Impact of Aging and Gut Microbiota on Neuroinflammation and Parkinson’s Disease

Life Science stories
Sylvanna D.
    By Sylvanna D.    time to read 5 min

Parkinson’s Disease (PD) is the second most common neurodegenerative disorder after Alzheimer’s Disease (AD). It is primarily characterized by progressive degeneration of dopaminergic neurons in the Substantia Nigra pars compacta (SNpc) of the brain and the subsequent loss of the striatum’s dopamine circuit [1][2]. These neurons are involved in voluntary movements. Recent research [2] sought to prove that neuroinflammation plays a significant role in the neurodegenerative process of the disease.

Location of the substantia Nigra pars compacta in the central nervous system and its link to the striatum
Figure 1: Location of the substantia Nigra pars compacta in the central nervous system and its link to the striatum [1] [2].

Prevalence of Parkinson’s Disease in a few figures

Key figures for Parkinson's Disease around the world
Figure 2: Key figures for Parkinson’s Disease around the world [1].

Triggers and Facilitators of Neuroinflammation

The primary risk factor for PD is age. Even physiological aging is characterized by a progressive decline of motor abilities and pathoanatomic features of neuronal degeneration in the brain [3]. It has been proven that a healthy but aging brain has a process characterized by an imbalance of pro- and anti-inflammatory mechanisms—an increase in pro-inflammatory cytokines and a decrease in anti-inflammatory cytokines [1] [3]. The absence of an adequate anti-inflammatory response can fuel inflammation, propagating from cell to cell and at systemic levels. In addition, aging brains also have an increased number of activated microglia, which is a clear indicator of immune system activation, thus explaining the link between the aging brain and neuroinflammation.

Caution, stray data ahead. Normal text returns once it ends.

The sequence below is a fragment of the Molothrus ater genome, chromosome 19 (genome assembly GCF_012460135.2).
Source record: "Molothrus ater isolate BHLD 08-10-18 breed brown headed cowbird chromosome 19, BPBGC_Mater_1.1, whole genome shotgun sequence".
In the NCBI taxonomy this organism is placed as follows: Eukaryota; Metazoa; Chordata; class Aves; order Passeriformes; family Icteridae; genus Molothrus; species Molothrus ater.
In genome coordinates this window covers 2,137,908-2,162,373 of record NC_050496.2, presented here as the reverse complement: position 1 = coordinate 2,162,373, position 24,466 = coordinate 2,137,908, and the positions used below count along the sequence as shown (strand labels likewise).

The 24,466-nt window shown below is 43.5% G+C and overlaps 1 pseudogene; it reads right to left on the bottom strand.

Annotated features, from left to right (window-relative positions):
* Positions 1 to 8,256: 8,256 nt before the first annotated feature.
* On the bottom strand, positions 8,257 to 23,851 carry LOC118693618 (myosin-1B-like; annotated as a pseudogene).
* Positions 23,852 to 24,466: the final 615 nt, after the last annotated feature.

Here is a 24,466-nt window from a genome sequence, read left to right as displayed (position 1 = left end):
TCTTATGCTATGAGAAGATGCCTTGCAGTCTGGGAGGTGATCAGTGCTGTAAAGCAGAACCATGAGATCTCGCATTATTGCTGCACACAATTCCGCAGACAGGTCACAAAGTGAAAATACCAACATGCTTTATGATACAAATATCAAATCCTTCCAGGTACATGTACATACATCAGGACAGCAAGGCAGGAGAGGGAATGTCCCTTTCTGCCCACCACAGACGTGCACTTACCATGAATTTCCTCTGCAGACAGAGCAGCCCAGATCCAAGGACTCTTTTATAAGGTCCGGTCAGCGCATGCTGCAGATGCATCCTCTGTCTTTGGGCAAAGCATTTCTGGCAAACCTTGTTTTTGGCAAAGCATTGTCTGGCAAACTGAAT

Moreover, several studies have reported changes in the intestinal microbiota during Parkinson’s Disease [2][3] [4]. An increase in the number of pathogens in the intestines has been associated with a possible increase in the risk of developing Parkinson’s Disease. Even a common infection induces an accumulation of α-synuclein in the gastrointestinal tract linked to an immune response [4]. The gut dysbiosis would increase intestinal permeability, causing systemic inflammation that could spread to the central nervous system through several neural pathways and systemic circulation [1] [4]. Inflammatory mediators promote α-synuclein misfolding and aggregation, and allow their propagation via the vagal nerves [1]. They eventually cause seeding in the brain stem and pathology of fibrous tissue in the central nervous system. Thus, data has revealed [3] that peripheral immune system activation exacerbates inflammatory responses in the brain and may cause or increase neurodegenerative processes. As in the case of Tau for Alzheimer’s Disease , it has been suggested that in PD α-synuclein self-propagates and spreads progressively in a prion-like manner [5].

Key elements of the gut-brain relationship in the development of Parkinson's Disease
Figure 3: The key elements of the gut-brain relationship in the development of Parkinson’s Disease [1] [2] [3] [4] [5].

Cellular mechanisms of neuroinflammation

Microglial cells

The central nervous system (CNS) can trigger an immune response to maintain tissue structure and homeostasis, including removing pathogens, dead cells, or other cellular debris. This response is triggered by microglia, which make up 5-10% of total brain cells and 20% of the brain’s glial cell population [2].

It is known that inflammation can also occur in response to molecules secreted by neurons as they degenerate with age, a condition known as neuroinflammation [3].

Activation of microglia can be provoked in response to Parkinson’s Disease-related proteins (α-synuclein) and to soluble mediator-releasing molecules released by dying neurons, matrix metalloproteinase-3 (MMP-3), neuromelanin, ATP, and m-calpain, causing the secretion of toxic mediators (ROS) by microglia. These are lethal to neighboring cells and stressed neurons.

Once the microglia are activated, they are classically distinguished by two distinct phenotypes: the anti-inflammatory phenotype and the auto-aggressive pro-inflammatory phenotype, leading to neuroinflammation and neurodegeneration [2].

Preventing excessive microglia activation to maintain their neuroprotective function and restoring mitochondrial function are promising therapeutic strategies.

Microglial cell activation loop
Figure 4: Microglial cell activation loop [2] [3]